Peter Boal’s radiant staging of Giselle returns with all-new scenery and costumes by award-winning designer Jérôme Kaplan (above) who is best known to PNB audiences for his designs for Don QuixoteRoméo et Juliette.

Q: What steps were critical to your process in creating designs for sets and costumes for PNB’s Giselle?

A: I definitely think that the most critical steps are in the first minutes and hours of thinking about the general concept, of what you would expect to see on stage for a new Giselle.  I always think like this, for me to design all the ballets in “Kaplan’s style” doesn’t mean anything. That’s why I can design some ballets in a very modern, nearly abstract way and others in a very historical way.

Q: When you start to think about Giselle, what part is the most beautiful and interesting visually?

A: Definitely, the “white” second act. Because, the first act is in “Prince Charming style,” and it’s very “ballet” in the stereotypical way. It made sense to set it in this time period, because during the 19th Century, the medieval look was quite in fashion. But now, it’s really out of fashion. That’s why I proposed to Peter Boal the idea to re-imagine the first act in “hunting foxes” style, with the beautiful equestrian dresses and gorgeous red hunting jackets, and he enjoyed immediately the idea. I didn’t change anything in the “Giselle” story, but re-set it in the real time in which it was choreographed, the late 19th century.

Q: Did you perform historical research? If so, how many hours did that involve and where did you do it? Are those resources easily accessible?

A: Yes, of course, for that kind of historical ballet, this is very important and creative to do some historical research. Even when it’s a period you already worked on, because historical sources always move and evolve. Also, because as a person and artist also I evolve and hopefully make progress. Those resources are accessible on the web, but also in books. It’s always better to try to find some different sources, not already used too much by other designers. Also, historical sources are crucial but need to be well “cooked” to create a special mood, a special world for each Ballet or Opera.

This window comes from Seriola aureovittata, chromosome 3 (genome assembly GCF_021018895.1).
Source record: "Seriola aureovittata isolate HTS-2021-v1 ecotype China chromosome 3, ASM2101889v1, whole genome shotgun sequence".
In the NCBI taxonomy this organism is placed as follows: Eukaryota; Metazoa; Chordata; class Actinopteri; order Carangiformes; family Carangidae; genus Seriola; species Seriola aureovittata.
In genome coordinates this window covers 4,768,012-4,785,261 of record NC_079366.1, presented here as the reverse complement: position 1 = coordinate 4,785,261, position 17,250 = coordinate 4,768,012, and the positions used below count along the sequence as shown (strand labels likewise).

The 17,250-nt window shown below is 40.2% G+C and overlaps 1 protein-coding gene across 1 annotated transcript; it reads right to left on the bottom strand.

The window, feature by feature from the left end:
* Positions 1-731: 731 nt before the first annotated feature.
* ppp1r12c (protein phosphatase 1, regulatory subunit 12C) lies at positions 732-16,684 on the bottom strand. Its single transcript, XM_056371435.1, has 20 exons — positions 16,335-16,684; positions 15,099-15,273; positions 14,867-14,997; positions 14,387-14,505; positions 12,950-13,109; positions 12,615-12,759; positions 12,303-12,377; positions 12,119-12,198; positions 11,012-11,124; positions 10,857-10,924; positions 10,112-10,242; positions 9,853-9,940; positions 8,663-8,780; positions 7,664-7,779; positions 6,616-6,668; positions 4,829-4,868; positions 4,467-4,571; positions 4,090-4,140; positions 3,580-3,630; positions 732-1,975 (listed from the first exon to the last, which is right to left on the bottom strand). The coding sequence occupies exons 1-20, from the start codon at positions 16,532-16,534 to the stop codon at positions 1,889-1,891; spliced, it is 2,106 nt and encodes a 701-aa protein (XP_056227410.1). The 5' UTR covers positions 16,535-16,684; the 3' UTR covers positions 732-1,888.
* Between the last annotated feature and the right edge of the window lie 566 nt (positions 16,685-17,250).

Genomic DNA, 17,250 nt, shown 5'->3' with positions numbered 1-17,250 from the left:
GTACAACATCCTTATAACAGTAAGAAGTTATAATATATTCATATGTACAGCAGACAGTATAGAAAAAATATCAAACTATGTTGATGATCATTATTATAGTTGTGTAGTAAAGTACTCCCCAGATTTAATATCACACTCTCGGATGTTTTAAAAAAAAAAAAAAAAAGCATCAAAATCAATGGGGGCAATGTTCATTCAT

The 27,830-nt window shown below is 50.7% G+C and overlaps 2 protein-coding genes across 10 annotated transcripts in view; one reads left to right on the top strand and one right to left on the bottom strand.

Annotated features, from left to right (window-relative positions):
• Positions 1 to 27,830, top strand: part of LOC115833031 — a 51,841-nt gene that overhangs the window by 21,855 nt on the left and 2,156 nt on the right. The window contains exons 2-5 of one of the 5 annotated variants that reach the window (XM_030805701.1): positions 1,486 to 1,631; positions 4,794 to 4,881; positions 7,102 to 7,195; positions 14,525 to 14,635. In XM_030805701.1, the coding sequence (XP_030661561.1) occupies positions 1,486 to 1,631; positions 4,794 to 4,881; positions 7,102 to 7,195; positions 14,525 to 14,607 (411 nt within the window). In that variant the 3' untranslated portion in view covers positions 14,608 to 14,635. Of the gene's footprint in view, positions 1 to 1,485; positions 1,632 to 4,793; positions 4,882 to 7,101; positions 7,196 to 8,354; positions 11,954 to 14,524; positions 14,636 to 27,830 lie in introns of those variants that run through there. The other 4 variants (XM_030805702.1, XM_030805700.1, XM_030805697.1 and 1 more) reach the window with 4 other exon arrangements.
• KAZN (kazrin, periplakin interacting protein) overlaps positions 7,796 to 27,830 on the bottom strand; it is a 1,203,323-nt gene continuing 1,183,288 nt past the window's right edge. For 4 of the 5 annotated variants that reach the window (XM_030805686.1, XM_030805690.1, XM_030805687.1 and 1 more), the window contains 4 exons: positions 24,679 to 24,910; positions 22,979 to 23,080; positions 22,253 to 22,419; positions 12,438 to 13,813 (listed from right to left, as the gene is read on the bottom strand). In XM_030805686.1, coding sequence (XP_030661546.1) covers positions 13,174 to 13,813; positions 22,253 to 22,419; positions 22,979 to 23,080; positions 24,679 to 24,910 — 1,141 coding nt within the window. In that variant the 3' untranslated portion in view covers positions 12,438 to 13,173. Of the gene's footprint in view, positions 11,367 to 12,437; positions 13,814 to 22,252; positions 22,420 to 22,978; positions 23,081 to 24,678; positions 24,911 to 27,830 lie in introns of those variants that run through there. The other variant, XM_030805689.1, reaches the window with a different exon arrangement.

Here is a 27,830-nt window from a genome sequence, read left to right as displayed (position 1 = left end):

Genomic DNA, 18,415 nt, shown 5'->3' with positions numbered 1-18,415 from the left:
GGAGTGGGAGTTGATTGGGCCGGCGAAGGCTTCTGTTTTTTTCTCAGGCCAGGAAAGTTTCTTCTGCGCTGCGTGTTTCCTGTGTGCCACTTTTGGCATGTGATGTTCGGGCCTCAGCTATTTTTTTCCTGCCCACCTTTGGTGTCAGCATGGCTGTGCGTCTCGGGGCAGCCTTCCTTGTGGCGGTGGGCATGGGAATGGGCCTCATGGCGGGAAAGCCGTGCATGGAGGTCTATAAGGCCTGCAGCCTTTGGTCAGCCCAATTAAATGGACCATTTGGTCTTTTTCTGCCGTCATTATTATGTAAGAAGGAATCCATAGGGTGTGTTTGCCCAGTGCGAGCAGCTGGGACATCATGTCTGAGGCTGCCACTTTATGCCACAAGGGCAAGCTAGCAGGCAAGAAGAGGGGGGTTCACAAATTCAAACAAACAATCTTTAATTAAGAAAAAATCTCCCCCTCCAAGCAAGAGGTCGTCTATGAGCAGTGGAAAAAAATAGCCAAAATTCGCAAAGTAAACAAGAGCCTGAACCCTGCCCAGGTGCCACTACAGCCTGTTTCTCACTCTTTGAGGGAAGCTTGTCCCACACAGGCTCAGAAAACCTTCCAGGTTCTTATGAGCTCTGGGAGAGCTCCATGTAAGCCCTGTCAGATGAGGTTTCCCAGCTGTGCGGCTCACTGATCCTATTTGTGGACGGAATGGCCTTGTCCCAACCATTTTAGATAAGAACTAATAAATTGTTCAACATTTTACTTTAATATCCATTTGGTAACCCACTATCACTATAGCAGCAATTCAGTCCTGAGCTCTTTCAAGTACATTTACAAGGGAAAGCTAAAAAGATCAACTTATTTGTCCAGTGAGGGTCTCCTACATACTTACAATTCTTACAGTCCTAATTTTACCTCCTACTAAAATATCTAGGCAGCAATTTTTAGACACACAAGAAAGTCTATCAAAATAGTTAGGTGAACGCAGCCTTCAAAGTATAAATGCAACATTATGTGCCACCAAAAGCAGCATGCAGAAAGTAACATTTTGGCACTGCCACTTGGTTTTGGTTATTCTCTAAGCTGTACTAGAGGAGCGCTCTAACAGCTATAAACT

Q: I saw a sketch for the wili costume at PNB that said “Wings or no wings.” What was ultimately decided and why?

A: We will have wings! Giselle and wilis without wings is impossible! Because they are supernatural characters, similar to ghosts, and need something special, to make a clear difference from living people. I think we found something that works well: light, not fragile, not ridiculous, and danceable.

Q: Color swatches for the women’s costumes for the first act have rich, earthy, autumnal tones. How was that decision made?

A: In the story this is the time of the grape-gathering festival, also it was important for me to push the contrast between Act 1 and Act 2 visually, and that’s why I decided to have autumnal tones. In a way, when you re-design a historical ballet as Giselle you only need to read, open your ears, and be “serious” in the work. The ballet will be revealed to you as a photograph in the laboratory, slowly and magically.

Q: Any additional comments?

A: I would like to say, that people don’t realize how classical ballet is important and part of our cultural heritage, exactly like Noh and Kabuki for the Japanese. We need to keep it alive, and fight to transfer it to the younger generation. I only try to help to re-fresh it slightly, with all the respect you could have for a beautiful monument.

Original design sketches by Jérôme Kaplan; photos by Lindsay Thomas. Questions via Leslie Holleran; blog complied by Judith Austin.